Jessica Sautter has a Bachelor’s Degree from Eastern Michigan University in Elementary Education with a Major in Reading and a Minor in Mathematics.

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Natasha McLachlan is a writer who currently lives in Southern California. She is an alumna of California College of the Arts, where she obtained her B.A. in Writing and Literature. Her current work revolves around auto insurance guides and informational articles. She truly enjoys helping others learn more about everyday, practical matters through her work.

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Reviewed by Natasha McLachlan
Content Writer

UPDATED: Oct 1, 2020

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While it is not legal in any state in the United States for insurance companies to consider income when determining insurance premiums, it has become evident that there is a direct correlation between income and the car insurance consumers pay and it isn’t pretty.

Certain groups have asserted for a long time that it is more expensive to be poor and this may just be another area in which that happens to be the case. To fully understand how this could occur, however, more needs to be exposed.

While the driver’s income is not allowed to be considered when determining risk, there are other factors that essentially directly reflect what their income likely is. This includes their credit rating, where they live, their occupation and their education level.

There are many that believe these factors are unfairly used, leading to those with lower incomes paying more for the same car insurance than their counterparts who have an easier time making such payments.

One aspect that is not given as much weight as one might think would logically matter more than the above factors, is how much the individual drives. Those with incomes that are lower than what qualifies as middle class are more likely to qualify as occasional drivers – work close to home, shop locally and generally drive less than half as much as those with higher incomes. This is largely due to the costs involved with driving, such as gasoline and vehicle upkeep. This significantly reduces their overall risk.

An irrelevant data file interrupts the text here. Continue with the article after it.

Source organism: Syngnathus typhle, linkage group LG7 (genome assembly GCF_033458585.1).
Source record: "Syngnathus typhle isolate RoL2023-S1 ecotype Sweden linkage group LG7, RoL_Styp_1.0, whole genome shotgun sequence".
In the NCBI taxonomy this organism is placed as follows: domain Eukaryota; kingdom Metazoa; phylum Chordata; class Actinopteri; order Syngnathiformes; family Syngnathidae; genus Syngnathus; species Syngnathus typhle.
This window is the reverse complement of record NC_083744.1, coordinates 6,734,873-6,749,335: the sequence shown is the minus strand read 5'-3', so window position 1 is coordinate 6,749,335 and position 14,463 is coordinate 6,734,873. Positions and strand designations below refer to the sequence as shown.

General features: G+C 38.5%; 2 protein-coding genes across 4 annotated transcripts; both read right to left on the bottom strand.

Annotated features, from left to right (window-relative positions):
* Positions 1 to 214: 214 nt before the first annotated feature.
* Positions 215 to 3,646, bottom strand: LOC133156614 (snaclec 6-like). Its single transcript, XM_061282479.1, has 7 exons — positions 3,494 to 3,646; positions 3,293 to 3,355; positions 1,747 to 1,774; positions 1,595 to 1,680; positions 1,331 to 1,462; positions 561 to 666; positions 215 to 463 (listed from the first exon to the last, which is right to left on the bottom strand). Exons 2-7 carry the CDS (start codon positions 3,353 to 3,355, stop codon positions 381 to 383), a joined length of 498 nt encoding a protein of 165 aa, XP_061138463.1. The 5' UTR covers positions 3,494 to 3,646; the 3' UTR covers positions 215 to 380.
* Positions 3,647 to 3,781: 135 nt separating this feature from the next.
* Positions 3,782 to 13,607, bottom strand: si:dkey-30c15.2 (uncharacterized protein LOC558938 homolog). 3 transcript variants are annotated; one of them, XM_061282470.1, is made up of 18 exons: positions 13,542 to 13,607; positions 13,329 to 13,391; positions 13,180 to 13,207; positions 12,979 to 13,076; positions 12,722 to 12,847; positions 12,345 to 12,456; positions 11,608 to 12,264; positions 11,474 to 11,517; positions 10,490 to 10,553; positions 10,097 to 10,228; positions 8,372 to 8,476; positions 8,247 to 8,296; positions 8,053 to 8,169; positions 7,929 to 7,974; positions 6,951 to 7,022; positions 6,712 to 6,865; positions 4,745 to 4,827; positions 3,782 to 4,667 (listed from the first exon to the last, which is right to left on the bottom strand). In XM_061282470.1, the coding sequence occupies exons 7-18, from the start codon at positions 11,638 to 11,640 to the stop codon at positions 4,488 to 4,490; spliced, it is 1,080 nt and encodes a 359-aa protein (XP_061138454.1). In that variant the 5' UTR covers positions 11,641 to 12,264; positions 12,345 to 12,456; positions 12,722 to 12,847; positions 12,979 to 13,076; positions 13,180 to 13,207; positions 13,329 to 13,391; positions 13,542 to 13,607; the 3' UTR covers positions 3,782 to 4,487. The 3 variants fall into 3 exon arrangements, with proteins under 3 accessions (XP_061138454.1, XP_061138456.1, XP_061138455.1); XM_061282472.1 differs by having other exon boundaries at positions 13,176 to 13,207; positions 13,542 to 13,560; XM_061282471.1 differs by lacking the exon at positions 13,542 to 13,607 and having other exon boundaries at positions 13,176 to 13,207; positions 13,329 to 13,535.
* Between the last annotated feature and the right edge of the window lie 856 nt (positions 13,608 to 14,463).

There are some organizations that are working to change legislation to require insurance companies to put more weight on factors such as miles driven than other less important factors like occupation and education. They assert that current policies intentionally incorporate an individual’s income, but do so by using other data that indicates what their income likely would be.

Let’s Dig Into Some Interesting Stats:

There is the difficulty for those trying to prove that lower-income drivers are paying more, but a recent study has shown that people in poor areas of California are paying up to 40% more for the same auto insurance, with similar driving records, than those living in areas with higher incomes.

Unfortunately, comprehensive data is not available, and these are simply samples taken for those willing to self-report this information.

In short, there is a high need for more disclosure from insurance companies to prove that their use of data is unfair to those with lower incomes. The assertion is that there is not a higher level of risk insuring them, but they are paying higher rates, essentially subsidizing those that are actually higher risk.

Such a system seems to be just another way that the world is working against those that already struggle to get ahead.